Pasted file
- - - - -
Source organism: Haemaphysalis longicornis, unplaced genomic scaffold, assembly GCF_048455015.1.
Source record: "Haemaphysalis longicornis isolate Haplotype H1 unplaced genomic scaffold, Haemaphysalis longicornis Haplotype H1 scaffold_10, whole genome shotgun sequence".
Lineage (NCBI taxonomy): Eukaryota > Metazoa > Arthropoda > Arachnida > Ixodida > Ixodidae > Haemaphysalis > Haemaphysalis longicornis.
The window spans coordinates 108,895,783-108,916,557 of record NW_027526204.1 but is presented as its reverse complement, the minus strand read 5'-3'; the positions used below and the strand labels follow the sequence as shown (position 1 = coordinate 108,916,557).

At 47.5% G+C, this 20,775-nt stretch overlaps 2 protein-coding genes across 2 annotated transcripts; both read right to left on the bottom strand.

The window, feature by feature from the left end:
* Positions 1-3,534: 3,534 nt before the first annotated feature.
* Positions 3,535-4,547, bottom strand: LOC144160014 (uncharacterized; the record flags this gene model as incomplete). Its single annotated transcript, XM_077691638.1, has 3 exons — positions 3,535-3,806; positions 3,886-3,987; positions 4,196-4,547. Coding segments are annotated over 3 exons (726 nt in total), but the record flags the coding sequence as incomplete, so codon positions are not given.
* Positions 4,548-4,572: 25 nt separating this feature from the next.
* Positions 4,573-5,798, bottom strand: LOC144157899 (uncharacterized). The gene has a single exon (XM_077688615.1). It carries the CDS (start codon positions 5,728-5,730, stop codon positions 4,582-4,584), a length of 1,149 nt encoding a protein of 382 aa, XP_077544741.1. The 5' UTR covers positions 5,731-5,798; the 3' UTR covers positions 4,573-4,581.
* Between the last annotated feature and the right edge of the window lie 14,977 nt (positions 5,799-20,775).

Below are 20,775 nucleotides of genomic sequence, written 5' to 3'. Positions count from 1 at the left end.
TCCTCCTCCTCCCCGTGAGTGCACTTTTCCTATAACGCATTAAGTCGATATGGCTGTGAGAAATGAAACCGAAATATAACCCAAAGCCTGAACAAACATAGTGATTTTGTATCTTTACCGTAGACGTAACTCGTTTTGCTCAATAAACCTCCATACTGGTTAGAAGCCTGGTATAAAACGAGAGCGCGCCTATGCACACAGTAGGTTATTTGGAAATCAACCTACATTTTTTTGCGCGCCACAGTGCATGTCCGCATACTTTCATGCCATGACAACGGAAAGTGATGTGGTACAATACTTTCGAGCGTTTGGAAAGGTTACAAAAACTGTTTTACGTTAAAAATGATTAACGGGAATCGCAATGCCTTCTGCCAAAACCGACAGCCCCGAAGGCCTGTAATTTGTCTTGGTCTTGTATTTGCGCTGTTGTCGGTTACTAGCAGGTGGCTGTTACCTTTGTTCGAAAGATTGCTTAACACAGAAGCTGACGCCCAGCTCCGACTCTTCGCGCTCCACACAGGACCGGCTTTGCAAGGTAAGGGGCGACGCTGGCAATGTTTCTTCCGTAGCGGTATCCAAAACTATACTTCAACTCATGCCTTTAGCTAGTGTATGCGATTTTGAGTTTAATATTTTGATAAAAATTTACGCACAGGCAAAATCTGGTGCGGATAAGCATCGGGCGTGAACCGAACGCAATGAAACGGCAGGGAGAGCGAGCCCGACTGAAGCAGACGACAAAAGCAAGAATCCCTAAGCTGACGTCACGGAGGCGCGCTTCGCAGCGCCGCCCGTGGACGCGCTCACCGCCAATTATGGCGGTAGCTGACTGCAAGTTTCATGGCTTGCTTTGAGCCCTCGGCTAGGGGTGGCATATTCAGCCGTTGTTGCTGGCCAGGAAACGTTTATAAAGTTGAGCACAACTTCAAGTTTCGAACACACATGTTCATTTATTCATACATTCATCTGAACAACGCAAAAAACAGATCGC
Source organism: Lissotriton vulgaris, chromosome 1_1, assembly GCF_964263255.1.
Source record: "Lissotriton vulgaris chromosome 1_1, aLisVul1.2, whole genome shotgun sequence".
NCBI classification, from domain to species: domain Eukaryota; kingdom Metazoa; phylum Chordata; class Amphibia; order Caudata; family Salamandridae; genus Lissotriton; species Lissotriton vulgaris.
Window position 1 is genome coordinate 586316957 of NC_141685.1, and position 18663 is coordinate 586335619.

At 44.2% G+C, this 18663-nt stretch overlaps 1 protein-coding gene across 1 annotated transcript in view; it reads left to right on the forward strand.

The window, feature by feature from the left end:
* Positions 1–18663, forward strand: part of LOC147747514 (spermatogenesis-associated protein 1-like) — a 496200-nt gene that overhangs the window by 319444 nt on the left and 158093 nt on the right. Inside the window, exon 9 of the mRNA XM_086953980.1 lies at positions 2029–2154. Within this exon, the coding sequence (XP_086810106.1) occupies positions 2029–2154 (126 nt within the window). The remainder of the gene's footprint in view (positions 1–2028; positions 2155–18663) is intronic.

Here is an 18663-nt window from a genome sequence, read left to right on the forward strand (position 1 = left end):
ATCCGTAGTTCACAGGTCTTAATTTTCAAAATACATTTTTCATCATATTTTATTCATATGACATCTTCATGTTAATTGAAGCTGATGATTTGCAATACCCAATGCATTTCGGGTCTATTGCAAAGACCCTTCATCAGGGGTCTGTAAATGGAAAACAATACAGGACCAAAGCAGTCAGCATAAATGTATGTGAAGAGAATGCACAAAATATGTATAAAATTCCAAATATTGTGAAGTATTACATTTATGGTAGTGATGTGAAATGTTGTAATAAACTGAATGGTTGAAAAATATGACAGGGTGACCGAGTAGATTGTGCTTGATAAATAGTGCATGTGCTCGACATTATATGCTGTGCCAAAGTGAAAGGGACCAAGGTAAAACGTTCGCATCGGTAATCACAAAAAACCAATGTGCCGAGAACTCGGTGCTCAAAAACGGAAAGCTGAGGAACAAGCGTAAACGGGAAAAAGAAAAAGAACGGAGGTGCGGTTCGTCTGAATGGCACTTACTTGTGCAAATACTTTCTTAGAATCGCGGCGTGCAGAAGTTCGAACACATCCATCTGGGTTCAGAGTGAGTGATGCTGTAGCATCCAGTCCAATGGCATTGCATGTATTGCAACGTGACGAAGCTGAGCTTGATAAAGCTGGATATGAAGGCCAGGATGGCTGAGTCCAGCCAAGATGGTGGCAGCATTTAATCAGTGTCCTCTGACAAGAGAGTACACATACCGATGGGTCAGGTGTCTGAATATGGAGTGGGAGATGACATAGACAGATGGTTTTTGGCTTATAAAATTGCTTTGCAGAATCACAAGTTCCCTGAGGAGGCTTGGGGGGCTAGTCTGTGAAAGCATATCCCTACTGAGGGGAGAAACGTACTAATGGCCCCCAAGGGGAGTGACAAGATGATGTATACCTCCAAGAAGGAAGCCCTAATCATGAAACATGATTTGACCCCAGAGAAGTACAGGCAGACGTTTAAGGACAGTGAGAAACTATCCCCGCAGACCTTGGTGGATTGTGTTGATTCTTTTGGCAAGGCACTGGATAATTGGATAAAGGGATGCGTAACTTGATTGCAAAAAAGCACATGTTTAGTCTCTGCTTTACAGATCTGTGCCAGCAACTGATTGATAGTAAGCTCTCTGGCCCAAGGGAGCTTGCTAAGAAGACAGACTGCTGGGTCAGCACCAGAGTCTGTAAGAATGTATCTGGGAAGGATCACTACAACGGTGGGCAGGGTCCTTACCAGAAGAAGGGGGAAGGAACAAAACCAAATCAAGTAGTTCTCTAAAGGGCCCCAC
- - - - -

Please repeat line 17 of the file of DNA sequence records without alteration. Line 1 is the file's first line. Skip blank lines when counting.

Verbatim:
Window position 1 is genome coordinate 586316957 of NC_141685.1, and position 18663 is coordinate 586335619.